• Centre for Microbiology and Environmental Systems Science

  • CUBE - Computational Systems Biology

  • DOME - Microbial Ecology

  • EDGE - Environmental Geosciences

  • TER - Terrestrial Ecosystem Research


Latest publications

A Bioinformatics Guide to Plant Microbiome Analysis.

Recent evidence for intimate relationship of plants with their microbiota shows that plants host individual and diverse microbial communities that are essential for their survival. Understanding their relatedness using genome-based and high-throughput techniques remains a hot topic in microbiome research. Molecular analysis of the plant holobiont necessitates the application of specific sampling and preparatory steps that also consider sources of unwanted information, such as soil, co-amplified plant organelles, human DNA, and other contaminations. Here, we review state-of-the-art and present practical guidelines regarding experimental and computational aspects to be considered in molecular plant-microbiome studies. We discuss sequencing and "omics" techniques with a focus on the requirements needed to adapt these methods to individual research approaches. The choice of primers and sequence databases is of utmost importance for amplicon sequencing, while the assembly and binning of shotgun metagenomic sequences is crucial to obtain quality data. We discuss specific bioinformatic workflows to overcome the limitation of genome database resources and for covering large eukaryotic genomes such as fungi. In transcriptomics, it is necessary to account for the separation of host mRNA or dual-RNAseq data. Metaproteomics approaches provide a snapshot of the protein abundances within a plant tissue which requires the knowledge of complete and well-annotated plant genomes, as well as microbial genomes. Metabolomics offers a powerful tool to detect and quantify small molecules and molecular changes at the plant-bacteria interface if the necessary requirements with regard to (secondary) metabolite databases are considered. We highlight data integration and complementarity which should help to widen our understanding of the interactions among individual players of the plant holobiont in the future.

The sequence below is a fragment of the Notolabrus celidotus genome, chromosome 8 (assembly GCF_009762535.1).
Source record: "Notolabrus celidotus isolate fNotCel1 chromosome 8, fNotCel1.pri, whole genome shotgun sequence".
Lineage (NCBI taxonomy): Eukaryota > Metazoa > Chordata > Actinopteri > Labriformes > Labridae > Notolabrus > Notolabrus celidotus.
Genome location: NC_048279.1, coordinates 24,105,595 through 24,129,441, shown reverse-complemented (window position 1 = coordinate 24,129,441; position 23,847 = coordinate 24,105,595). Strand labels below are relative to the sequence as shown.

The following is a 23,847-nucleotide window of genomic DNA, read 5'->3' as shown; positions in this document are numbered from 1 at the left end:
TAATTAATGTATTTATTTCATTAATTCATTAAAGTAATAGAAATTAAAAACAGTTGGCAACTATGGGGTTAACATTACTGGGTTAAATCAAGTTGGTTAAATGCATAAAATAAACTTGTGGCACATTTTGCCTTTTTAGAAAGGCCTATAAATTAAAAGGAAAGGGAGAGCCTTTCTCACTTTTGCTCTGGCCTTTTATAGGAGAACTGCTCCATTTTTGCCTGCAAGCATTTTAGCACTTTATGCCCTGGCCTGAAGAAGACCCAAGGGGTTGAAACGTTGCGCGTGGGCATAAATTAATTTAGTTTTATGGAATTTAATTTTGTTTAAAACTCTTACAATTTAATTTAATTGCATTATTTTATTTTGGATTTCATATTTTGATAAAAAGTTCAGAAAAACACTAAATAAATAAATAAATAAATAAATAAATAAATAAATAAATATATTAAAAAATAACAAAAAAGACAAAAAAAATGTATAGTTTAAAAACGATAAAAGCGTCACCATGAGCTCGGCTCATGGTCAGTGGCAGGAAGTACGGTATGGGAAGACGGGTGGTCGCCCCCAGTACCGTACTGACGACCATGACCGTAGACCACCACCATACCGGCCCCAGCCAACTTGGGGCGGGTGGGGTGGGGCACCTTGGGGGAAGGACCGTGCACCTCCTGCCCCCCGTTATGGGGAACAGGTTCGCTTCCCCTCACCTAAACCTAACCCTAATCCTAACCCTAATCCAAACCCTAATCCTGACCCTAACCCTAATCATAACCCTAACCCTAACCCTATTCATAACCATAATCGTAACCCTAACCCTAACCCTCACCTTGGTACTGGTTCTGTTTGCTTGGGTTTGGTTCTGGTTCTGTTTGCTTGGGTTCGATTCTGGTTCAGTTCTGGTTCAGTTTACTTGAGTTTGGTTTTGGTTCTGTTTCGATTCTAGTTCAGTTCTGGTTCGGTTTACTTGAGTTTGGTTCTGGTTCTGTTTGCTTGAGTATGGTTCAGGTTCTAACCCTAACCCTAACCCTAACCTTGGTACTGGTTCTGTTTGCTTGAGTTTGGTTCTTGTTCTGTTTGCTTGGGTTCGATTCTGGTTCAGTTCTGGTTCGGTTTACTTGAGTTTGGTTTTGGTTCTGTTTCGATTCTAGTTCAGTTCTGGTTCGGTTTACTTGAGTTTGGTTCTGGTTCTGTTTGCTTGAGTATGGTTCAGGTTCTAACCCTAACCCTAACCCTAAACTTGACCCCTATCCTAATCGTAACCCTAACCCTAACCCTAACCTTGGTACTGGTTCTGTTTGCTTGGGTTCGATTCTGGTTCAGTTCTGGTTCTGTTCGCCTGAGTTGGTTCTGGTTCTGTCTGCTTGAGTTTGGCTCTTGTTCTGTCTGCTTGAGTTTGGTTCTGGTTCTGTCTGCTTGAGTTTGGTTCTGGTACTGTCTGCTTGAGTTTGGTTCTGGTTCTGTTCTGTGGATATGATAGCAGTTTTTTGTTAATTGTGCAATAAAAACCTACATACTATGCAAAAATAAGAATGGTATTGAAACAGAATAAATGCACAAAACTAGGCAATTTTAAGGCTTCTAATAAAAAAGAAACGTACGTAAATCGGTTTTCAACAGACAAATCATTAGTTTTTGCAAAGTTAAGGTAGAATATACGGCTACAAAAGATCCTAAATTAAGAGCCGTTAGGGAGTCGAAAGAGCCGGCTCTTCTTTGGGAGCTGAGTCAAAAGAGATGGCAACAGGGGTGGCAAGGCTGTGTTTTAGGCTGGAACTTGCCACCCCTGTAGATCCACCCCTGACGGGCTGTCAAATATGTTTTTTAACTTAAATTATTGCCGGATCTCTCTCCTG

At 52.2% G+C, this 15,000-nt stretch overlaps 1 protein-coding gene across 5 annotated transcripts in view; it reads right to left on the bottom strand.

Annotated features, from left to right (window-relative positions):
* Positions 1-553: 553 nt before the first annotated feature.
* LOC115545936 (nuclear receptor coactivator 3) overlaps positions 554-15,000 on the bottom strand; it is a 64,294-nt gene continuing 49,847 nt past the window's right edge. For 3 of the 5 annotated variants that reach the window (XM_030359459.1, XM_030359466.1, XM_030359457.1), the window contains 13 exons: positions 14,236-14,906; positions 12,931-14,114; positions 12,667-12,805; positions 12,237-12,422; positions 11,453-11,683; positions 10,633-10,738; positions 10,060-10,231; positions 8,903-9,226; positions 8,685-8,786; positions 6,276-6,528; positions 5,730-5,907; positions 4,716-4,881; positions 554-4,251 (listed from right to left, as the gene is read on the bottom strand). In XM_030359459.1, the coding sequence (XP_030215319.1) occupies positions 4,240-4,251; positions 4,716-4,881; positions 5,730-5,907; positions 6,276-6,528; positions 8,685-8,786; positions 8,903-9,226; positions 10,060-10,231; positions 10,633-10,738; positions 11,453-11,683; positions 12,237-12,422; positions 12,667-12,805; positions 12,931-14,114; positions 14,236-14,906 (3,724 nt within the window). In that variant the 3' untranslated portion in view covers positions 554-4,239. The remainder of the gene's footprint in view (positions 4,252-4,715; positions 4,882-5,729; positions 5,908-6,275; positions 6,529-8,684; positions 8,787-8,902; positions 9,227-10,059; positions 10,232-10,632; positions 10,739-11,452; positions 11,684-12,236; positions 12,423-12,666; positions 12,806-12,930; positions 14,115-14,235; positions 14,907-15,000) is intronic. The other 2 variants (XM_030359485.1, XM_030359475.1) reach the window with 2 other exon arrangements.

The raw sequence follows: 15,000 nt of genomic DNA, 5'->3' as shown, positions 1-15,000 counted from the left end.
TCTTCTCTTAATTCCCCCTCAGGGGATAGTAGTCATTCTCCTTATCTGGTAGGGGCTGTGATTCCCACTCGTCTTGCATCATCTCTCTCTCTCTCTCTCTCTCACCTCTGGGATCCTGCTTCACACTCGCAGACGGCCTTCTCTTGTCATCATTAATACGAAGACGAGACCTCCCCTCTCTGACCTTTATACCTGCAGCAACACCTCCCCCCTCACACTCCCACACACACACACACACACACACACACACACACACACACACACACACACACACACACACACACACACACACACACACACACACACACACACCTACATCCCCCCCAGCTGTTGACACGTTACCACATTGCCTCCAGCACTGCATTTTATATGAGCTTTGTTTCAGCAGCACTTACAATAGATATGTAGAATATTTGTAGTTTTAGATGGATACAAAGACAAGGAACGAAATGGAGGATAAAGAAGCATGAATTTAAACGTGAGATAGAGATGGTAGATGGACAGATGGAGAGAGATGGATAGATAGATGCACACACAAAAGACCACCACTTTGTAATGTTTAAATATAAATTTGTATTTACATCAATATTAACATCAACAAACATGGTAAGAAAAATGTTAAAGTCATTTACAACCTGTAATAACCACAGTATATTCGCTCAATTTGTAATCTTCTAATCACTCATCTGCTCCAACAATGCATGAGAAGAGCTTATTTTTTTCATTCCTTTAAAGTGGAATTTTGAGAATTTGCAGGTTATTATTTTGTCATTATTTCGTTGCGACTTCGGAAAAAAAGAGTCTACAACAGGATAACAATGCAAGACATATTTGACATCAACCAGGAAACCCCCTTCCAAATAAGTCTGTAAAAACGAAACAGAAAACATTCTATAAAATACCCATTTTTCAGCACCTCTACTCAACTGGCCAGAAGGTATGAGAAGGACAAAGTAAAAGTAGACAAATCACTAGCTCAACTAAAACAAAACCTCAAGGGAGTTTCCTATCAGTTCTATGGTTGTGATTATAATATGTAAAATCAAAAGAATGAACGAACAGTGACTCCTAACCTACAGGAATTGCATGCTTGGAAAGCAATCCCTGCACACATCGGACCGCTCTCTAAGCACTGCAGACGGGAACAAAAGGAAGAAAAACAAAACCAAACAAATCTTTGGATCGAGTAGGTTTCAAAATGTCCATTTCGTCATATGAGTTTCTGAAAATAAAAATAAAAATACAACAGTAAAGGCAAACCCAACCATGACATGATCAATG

Lucaciu R, Pelikan C, Gerner SM, Zioutis C, Köstlbacher S, Marx H, Herbold CW, Schmidt H, Rattei T
2019 - Front Plant Sci, 1313

The Prevotella copri Complex Comprises Four Distinct Clades Underrepresented in Westernized Populations.

Prevotella copri is a common human gut microbe that has been both positively and negatively associated with host health. In a cross-continent meta-analysis exploiting >6,500 metagenomes, we obtained >1,000 genomes and explored the genetic and population structure of P. copri. P. copri encompasses four distinct clades (>10% inter-clade genetic divergence) that we propose constitute the P. copri complex, and all clades were confirmed by isolate sequencing. These clades are nearly ubiquitous and co-present in non-Westernized populations. Genomic analysis showed substantial functional diversity in the complex with notable differences in carbohydrate metabolism, suggesting that multi-generational dietary modifications may be driving reduced prevalence in Westernized populations. Analysis of ancient metagenomes highlighted patterns of P. copri presence consistent with modern non-Westernized populations and a clade delineation time pre-dating human migratory waves out of Africa. These findings reveal that P. copri exhibits a high diversity that is underrepresented in Western-lifestyle populations.